The long road home
Haiti has always loomed large in the music of saddle river hip-hop star Wyclef Jean, but this year's earthquake put him at the epicenter of the relief effort-and some controversy
When we spoke with Wyclef Jean in December, life was good. The 37-year-old Haitian-born hip-hop star was a flurry of activity: He was preparing for the release of a self-titled album due this spring, had just inked a deal to pen a memoir for It Books, an imprint of HarperCollins, and had recently enrolled in Boston’s Berklee College, majoring in music.
But then, of course, everything changed. Within hours of the January 12 earthquake that devastated Haiti’s impoverished capital, Port-au-Prince, Jean and his wife, Claudinette, were on the ground in his homeland, literally pulling bodies from the rubble- an experience, documented on a Flip camera, that he shared on the Oprah Winfrey show, where he described the destruction as "an apocalypse."
Perhaps America’s most famous Haitian-born celebrity, Jean became a voice for the quake relief efforts, called on to co-host the Hope for Haiti telethon and quickly raising millions of dollars through his charity, the Yéle Haiti Foundation.
But Jean soon found himself defending the organization against accusations of questionable accounting. "I think it was poorly run, and I think we have learned from our mistakes," he admitted to Oprah. But, he insisted, "I have never in any form taken payment for myself. As a matter of fact, when I was starting my charity, I put the first million dollars in."
It wasn’t the first time he’d shown loyalty to his native land. Jean’s family left rural Haiti when he was 9, and the next stop was Brooklyn’s tough Marlboro housing project. "My father, a preacher, moved us to the center of Newark when Brooklyn became much too much with the gangs and the streets," he told Bergen Health & Life. "He started a church in the ‘hood, and we lived in the church. I sang in the choir-he really liked that."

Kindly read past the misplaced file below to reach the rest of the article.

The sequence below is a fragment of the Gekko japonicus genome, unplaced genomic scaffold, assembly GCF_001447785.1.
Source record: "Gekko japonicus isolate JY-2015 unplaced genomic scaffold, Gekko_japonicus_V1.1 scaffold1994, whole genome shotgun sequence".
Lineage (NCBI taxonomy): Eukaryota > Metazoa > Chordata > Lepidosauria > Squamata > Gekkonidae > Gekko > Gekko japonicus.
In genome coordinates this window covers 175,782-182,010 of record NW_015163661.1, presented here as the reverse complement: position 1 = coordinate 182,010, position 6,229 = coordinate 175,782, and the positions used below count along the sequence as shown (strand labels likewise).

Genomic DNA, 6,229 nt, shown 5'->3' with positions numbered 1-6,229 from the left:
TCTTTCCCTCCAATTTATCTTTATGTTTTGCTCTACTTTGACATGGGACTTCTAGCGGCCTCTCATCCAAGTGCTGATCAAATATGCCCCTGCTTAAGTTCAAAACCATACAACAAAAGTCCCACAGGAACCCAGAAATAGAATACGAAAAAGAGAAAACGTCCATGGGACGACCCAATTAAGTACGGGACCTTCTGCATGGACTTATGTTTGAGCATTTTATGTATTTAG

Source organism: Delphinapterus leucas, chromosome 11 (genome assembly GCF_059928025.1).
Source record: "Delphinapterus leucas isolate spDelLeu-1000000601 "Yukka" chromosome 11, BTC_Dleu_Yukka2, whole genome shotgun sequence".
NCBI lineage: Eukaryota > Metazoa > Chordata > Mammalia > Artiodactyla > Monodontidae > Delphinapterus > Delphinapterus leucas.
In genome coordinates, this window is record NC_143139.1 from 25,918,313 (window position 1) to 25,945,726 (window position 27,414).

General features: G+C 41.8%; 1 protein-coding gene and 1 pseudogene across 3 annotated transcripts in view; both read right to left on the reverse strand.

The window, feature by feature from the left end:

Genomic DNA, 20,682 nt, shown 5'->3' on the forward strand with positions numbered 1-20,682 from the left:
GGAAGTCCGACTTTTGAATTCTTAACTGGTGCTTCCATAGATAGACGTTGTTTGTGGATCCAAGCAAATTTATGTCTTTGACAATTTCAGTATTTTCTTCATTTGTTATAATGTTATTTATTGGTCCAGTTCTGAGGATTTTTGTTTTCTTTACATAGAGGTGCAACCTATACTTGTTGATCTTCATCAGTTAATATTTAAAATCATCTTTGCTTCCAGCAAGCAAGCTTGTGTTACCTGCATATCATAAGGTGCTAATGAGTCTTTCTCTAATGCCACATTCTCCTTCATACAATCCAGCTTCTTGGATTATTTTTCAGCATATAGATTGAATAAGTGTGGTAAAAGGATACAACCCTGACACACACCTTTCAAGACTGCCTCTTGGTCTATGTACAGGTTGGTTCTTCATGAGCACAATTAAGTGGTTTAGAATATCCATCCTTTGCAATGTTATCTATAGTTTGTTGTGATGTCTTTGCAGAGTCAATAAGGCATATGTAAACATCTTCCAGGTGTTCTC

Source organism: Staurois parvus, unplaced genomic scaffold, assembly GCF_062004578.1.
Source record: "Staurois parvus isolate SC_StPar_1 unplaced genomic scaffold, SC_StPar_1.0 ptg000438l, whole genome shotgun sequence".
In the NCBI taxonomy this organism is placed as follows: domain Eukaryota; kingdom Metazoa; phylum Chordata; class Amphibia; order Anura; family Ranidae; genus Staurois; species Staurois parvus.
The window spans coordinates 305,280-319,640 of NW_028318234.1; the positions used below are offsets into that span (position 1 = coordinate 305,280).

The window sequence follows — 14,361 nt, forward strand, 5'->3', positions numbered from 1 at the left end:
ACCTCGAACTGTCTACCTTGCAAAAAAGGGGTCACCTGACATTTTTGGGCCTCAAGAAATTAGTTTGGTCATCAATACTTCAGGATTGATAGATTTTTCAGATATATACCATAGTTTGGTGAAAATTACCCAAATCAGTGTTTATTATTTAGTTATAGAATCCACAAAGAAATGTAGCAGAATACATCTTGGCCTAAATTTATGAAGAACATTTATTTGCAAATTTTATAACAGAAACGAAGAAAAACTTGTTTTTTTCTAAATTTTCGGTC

But the Jersey teen’s musical life didn’t long remain purely ecclesiastical. He joined a jazz ensemble, and his innate flair emerged as he learned to read and arrange music, write chords and play the upright bass. "I had my first studio in my uncle’s basement in East Orange, and called it the Booga Basement," Jean recalled. "It was only natural that after my success I bought my parents a home there."
He rose to worldwide fame in the ’90s as a member (with Prakazrel "Pras" Michel and onetime classmate Lauryn Hill) of the Fugees, whose 1996 The Score remains hip-hop’s top-selling album ever. Since then he has branched out as a performer- collaborating with the likes of Sting, Santana and will i. am and blending rap with other genres-and prospered as a producer, working with such artists as Mick Jagger, Bono, Shakira and John Legend.
When Haiti was ravaged by Hurricane Jeanne in 2004, Jean went there to help. Hoping to restore "pride and a reason for hope" to his people, Jean launched the Yéle Haiti foundation in 2005. With funding assistance from Comcel, a Colombian mobile-phone company, the new charity promptly provided scholarships to 3,600 children in Gonaïves-a town largely destroyed by floods and mudslides following Jeanne, which caused more than 3,000 deaths there. The following year, the charity aided almost twice as many kids and broadened its focus to other areas of Haiti. An event marking the first anniversary of the foundation’s launch was attended by actor Brad Pitt and actress Angelina Jolie.